If I wanted to have a successful journey on the water, I had to pay attention and obey. If I want to have a successful journey in life, I have to pay attention and obey. None of that, on the other hand, ever comes guaranteed without trial and tribulation.
So be truly glad. There is wonderful joy ahead, even though you must endure many trials for a little while. These trials will show that your faith is genuine. It is being tested as fire tests and purifies gold—though your faith is far more precious than mere gold. So when your faith remains strong through many trials, it will bring you much praise and glory and honor on the day when Jesus Christ is revealed to the whole world (1 Peter 1:6-7, NLT).
I imagined the forks in the river to be choices I have to make along the way or unforeseen matters that I have to hand over to God. I also imagined all the rocks (some of which I bumped into or scraped against) as obstacles I have to either avoid or overcome. When I hit the first tree, I thought about times I have fallen but brushed myself off. When I hit the second tree, I thought about events in my life that almost completely destroyed me.
You see, it’s not because I took my eyes off of the ones who were guiding me through the river and showing me where to step that I had those terrifying encounters with the water. It’s not because I take my eyes off the One who guides me through life and shows me where to step that I go through hardships, but it’s because God uses those moments of weakness, sorrow, pain, and struggle as tools to mold and shape me. He uses them to teach me lessons I might never learn otherwise; He uses them to strengthen my faith. If He bailed me out every time, how would I grow?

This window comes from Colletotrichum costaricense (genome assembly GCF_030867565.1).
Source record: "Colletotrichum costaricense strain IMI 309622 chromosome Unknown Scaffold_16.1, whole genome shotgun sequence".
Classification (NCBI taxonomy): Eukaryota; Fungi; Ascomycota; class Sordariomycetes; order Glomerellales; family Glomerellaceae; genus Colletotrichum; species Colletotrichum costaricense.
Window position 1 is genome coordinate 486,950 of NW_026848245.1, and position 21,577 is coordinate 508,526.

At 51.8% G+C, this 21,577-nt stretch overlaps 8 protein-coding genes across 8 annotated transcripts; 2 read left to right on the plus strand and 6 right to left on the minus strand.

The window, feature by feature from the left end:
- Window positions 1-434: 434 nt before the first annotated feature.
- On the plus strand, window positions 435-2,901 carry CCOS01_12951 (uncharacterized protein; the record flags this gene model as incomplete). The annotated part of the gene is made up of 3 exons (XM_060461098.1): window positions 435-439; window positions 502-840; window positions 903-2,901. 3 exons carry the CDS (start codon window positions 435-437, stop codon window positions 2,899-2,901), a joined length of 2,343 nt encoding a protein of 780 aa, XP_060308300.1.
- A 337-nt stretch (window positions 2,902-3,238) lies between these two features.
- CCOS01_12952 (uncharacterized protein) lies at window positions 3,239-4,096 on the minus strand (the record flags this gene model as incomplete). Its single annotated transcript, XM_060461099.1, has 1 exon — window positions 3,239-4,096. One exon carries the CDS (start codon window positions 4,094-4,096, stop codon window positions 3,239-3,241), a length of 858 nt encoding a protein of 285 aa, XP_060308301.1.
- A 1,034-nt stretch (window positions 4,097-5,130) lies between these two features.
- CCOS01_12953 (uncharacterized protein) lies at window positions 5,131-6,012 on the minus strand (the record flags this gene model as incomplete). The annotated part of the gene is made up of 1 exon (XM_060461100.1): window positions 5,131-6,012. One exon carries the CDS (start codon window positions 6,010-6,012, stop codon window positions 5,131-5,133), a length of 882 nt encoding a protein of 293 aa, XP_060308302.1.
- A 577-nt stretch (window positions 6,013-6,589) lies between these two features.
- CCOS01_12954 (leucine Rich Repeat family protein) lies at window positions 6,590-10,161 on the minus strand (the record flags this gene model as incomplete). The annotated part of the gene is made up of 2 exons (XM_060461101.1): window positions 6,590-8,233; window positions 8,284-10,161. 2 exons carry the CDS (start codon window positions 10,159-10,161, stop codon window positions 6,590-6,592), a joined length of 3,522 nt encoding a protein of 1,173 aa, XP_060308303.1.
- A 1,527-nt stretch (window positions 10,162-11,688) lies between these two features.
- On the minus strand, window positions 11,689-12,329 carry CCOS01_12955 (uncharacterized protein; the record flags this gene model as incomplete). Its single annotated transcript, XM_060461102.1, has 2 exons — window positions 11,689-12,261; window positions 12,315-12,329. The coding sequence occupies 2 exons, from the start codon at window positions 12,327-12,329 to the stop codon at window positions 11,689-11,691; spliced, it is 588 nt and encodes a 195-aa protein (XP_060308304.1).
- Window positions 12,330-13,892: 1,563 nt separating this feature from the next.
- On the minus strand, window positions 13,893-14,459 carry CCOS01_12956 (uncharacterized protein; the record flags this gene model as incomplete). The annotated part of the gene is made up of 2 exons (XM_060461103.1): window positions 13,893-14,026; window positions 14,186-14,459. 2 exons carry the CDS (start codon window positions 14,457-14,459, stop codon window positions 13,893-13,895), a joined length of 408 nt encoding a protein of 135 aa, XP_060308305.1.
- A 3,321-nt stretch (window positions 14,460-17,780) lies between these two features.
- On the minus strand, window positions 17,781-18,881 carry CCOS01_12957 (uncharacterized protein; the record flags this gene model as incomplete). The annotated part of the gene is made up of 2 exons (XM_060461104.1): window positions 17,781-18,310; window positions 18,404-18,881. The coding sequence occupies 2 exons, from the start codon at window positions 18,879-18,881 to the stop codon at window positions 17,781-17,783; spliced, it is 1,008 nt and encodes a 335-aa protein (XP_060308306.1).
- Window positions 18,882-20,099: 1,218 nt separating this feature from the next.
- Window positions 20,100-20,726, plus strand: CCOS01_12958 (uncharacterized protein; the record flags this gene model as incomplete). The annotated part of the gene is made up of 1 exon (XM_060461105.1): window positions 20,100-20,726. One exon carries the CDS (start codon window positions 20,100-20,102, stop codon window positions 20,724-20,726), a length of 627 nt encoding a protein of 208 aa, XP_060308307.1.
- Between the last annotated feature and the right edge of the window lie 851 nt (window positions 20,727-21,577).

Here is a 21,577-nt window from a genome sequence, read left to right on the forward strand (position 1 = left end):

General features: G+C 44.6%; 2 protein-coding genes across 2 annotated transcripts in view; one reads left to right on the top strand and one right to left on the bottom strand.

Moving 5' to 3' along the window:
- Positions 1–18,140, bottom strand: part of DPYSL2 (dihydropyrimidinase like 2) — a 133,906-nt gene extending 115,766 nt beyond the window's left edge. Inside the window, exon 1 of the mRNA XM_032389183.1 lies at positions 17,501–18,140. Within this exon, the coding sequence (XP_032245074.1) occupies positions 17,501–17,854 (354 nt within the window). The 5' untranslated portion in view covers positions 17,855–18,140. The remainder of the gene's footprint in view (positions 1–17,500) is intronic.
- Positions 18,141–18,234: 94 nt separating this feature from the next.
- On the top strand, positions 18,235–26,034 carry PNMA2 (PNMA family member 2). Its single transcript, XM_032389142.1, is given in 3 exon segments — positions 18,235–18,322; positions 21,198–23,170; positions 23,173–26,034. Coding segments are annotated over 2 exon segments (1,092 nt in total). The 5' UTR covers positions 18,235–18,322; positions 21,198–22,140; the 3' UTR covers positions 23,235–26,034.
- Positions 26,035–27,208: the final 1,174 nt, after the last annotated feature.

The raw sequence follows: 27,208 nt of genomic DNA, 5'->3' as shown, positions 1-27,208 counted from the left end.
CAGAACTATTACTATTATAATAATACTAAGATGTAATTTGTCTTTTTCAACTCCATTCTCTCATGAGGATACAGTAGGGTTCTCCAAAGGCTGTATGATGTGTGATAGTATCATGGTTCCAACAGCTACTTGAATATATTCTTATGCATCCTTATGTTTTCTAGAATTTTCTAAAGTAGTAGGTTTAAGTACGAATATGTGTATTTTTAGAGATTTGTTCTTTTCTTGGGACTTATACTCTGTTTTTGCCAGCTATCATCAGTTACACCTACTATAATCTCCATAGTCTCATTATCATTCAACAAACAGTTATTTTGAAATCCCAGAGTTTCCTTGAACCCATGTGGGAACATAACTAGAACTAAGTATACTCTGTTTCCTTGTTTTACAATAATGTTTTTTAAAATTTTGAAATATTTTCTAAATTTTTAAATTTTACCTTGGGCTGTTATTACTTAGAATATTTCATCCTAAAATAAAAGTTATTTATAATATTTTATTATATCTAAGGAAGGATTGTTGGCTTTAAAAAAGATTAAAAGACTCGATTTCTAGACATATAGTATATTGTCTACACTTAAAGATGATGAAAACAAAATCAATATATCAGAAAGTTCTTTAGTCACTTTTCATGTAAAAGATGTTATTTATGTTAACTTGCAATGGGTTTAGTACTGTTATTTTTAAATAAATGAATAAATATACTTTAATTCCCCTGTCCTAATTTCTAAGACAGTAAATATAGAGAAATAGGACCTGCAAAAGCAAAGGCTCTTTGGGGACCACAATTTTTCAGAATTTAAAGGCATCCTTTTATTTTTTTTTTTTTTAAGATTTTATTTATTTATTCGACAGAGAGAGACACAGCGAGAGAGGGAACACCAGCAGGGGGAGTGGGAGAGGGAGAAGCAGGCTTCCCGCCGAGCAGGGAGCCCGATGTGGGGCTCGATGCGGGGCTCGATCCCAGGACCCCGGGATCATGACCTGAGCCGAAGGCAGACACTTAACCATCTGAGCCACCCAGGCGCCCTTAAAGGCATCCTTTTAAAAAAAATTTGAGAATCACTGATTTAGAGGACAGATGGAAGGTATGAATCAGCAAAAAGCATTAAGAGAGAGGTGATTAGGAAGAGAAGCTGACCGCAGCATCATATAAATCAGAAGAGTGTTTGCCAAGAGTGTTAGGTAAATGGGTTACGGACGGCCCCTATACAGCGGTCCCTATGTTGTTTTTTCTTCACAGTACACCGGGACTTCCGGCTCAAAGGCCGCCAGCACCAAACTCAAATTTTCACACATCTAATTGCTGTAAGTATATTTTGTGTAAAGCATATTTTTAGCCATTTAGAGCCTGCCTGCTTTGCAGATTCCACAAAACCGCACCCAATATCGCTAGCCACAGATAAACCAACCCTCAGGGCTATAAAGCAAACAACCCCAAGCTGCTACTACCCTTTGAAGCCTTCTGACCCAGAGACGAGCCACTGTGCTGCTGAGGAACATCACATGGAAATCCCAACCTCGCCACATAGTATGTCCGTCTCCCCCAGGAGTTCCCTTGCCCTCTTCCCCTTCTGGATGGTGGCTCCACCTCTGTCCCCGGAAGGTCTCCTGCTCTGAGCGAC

When I said yes to the rest of the trek, I knew I could and would make it to the finish line if I continued to trust those who cared for me. I thought about how I want to always say yes to God even when I get knocked down because I can trust Him; He cares for me. I was reminded that setbacks are simply setups because God never lets anything go to waste.
In fact, Romans 8:28 says, “And we know that God causes everything to work together for the good of those who love God and are called according to his purpose for them” (NLT).
If I give up, I give in to fear, doubt, and discouragement, I give in to lies that I’m not able to accomplish what God has prepared for me, and I give in to lies that I’m a failure. Moreover, if I do take my eyes off Him, I give those lies room to grow and become my reality, leading me down a terrible, dark path. And I know I’m meant for more than that.
Trials and tribulations are not the end of us. God can turn them around in our favors if we keep returning back to Him and refuse to allow ourselves to get burned rather than refined. We know that we can trust Him forever, and as long as we can trust Him, we can also trust the journey, knowing that, in time, we will end up right where we want and need to be at the completion of it all.
This is an updated edition of a post originally published on lifeofthebeautifullybroken.wordpress.com
Featured Image by Benjamin Davies
In-Text Image 1 by Jon Flobrant
In-Text Image 2 by Zbysiu Rodak